On Friday, 22 January, the Dutch police, and the Public Prosecution Service received warnings from the GGD that personal details from GGD applications are being made available for sale on Telegram. The Central Netherlands Police Cyber Crime Unit soon launched an investigation. This probe led the team to two GGD call center workers. Consequently, both were hunted down by the police. The offenders were both in Amsterdam on Saturday night, where they were detained and taken to jail. This involves a 21-year-old man from Heiloo and a 23-year-old man from Alblasserdam. Men’s homes have been searched and their computers have been confiscated. “Stealing and selling or reselling personal data is a serious crime,” the Dutch police stated.
The two are among a wider number of individuals believed to have access to classified information and to have it sold to third parties, and further arrests have not been ruled out, police said in a statement. The selling of personal information through health board networks has been investigated by Broadcaster RTL, and it was disclosed to the association of GGD Health Board earlier this month. RTL states that the offer is not just for names, addresses, and mobile and confidential BSN numbers but much more.
The arrests followed an investigation by RTL broadcaster, which uncovered online advertisements for Dutch citizen info, marketed on instant messaging apps such as Telegram, Snapchat, and Wickr. The advertising consisted of images of computer screens containing the details of one or more Dutch people. The broadcaster claimed that they had monitored the screengrabs of two IT systems used by the Dutch Municipal Health Service (GGD), namely CoronIT, which includes specifications of Dutch people taking the COVID-19 exam, and HPzone Light, one of the DDG’s contact-tracing systems.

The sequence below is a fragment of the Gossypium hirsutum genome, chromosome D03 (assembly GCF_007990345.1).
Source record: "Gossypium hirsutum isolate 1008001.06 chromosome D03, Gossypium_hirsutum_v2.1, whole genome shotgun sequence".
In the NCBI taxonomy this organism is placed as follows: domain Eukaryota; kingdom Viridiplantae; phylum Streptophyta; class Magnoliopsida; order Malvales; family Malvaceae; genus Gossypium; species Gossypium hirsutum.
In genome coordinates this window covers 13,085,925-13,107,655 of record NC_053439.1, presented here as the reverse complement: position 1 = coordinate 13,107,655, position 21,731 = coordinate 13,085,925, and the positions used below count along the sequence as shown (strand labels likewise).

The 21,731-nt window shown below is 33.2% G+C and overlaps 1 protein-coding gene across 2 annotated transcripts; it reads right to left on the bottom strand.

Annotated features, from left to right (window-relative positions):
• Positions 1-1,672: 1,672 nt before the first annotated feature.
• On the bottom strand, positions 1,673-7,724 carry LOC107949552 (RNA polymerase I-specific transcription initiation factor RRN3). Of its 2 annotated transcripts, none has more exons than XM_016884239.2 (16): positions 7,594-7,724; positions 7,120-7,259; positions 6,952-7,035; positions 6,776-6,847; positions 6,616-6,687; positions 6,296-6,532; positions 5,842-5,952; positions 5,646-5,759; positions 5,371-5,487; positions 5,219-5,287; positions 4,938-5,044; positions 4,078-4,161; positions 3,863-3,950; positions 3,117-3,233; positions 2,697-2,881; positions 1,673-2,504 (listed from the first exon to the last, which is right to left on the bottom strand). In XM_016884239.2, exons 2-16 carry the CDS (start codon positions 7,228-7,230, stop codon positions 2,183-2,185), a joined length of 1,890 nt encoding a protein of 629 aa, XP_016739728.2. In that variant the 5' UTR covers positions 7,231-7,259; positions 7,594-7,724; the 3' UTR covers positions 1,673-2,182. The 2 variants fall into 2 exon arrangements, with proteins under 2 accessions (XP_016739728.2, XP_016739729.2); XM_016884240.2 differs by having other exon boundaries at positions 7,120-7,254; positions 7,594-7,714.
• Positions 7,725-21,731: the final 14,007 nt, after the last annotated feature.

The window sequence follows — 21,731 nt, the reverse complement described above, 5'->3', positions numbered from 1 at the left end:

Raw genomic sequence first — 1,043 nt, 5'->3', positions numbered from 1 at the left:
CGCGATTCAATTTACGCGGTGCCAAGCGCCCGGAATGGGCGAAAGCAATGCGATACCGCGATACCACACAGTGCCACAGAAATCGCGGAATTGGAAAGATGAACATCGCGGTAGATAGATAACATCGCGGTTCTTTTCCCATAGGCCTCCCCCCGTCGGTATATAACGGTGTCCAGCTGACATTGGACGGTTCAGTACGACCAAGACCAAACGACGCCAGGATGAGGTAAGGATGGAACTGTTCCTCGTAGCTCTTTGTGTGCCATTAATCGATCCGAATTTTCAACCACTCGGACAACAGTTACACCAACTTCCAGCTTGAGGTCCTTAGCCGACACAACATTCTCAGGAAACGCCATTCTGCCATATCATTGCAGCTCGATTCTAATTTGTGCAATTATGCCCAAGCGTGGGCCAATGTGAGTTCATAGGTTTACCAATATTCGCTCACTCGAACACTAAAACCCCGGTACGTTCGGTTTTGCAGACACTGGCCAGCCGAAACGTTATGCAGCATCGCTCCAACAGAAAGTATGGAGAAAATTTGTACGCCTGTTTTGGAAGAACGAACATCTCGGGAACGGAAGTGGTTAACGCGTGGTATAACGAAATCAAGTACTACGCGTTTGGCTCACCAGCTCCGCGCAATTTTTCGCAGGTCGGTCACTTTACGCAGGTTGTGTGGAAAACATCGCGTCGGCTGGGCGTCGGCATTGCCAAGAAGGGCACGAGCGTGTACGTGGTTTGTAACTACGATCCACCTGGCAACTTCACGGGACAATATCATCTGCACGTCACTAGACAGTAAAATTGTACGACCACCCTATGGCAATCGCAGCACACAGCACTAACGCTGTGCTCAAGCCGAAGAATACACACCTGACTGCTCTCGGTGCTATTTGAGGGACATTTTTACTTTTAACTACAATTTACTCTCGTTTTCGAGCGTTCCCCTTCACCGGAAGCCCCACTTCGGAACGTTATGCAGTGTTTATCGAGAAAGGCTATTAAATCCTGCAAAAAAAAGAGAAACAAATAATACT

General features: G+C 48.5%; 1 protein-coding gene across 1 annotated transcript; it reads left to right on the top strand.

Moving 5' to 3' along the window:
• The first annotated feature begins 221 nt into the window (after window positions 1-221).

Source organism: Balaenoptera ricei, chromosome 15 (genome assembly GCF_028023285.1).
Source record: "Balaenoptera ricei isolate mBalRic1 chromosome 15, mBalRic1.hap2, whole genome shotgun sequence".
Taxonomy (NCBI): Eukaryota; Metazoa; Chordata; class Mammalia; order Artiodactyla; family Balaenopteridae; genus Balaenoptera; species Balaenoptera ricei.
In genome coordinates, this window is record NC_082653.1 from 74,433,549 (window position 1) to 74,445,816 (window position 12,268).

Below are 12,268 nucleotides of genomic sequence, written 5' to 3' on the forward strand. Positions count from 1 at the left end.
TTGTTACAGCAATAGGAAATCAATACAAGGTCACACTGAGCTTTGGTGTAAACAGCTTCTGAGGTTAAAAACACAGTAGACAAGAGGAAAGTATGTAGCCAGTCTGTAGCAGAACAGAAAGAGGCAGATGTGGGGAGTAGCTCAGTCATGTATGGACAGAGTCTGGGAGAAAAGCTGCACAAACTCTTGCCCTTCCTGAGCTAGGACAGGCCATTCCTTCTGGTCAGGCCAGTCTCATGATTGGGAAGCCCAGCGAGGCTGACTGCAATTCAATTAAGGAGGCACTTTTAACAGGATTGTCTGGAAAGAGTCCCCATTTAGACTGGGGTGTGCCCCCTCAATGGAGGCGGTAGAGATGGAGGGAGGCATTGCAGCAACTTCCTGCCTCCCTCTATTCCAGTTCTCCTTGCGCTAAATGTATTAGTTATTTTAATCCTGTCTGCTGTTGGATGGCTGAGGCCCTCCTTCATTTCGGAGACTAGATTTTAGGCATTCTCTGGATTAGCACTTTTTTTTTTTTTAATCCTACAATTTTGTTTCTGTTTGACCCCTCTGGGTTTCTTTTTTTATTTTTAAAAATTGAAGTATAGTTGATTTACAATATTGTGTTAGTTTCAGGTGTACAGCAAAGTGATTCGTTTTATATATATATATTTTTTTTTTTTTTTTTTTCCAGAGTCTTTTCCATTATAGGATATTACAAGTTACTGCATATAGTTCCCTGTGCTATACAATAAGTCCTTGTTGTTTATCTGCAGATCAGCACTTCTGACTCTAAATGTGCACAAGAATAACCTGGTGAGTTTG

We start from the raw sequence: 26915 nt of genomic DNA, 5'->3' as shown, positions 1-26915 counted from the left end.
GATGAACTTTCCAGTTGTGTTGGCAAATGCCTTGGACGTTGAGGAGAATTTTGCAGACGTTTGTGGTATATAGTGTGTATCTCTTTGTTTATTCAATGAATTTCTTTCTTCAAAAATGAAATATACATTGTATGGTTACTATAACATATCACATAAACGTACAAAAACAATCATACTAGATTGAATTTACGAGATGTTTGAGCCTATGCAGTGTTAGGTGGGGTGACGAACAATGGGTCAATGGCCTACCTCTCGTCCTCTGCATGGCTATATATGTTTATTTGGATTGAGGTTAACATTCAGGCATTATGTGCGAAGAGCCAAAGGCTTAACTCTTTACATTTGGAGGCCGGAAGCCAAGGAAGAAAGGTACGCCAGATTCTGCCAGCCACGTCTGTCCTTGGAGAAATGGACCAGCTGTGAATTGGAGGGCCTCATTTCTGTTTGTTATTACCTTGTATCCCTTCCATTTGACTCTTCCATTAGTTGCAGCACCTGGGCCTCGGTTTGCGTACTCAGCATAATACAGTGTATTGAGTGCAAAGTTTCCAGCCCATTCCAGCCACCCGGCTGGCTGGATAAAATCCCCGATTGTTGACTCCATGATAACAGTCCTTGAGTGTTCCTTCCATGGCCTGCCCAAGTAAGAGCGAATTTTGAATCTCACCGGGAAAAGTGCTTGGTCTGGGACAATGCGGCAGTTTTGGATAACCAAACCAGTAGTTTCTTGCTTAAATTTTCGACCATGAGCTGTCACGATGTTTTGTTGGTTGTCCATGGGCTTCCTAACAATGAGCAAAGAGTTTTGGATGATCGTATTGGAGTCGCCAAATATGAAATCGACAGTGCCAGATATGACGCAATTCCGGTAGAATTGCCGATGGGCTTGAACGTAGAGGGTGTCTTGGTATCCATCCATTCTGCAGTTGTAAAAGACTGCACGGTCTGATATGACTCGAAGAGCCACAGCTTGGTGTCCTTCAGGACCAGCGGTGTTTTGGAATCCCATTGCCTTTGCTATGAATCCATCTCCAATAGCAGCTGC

“Some accounts are offering to look for information about a specific person,” RTL said. “That costs between €30 and €50 and will get you someone’s name, email address, phone number, and BSN number.” Other accounts provide wider data sets containing thousands of names or unique characteristics, such as individuals living in Amsterdam or over 50s.
According to a broadcaster, the two perpetrators operated in DDG contact centers, where they had access to COVID-19 official Dutch government networks and databases. The identities of the two defendants, which were expected to appear before the court on 26th January, have not been released: in compliance with Dutch law.
“Because people are working from home, they can easily take photos of their screens. This is one of the issues when your administrative staff is working from home,” Victor Gevers, Chair of the Dutch Institute for Vulnerability Disclosure stated in an interview.
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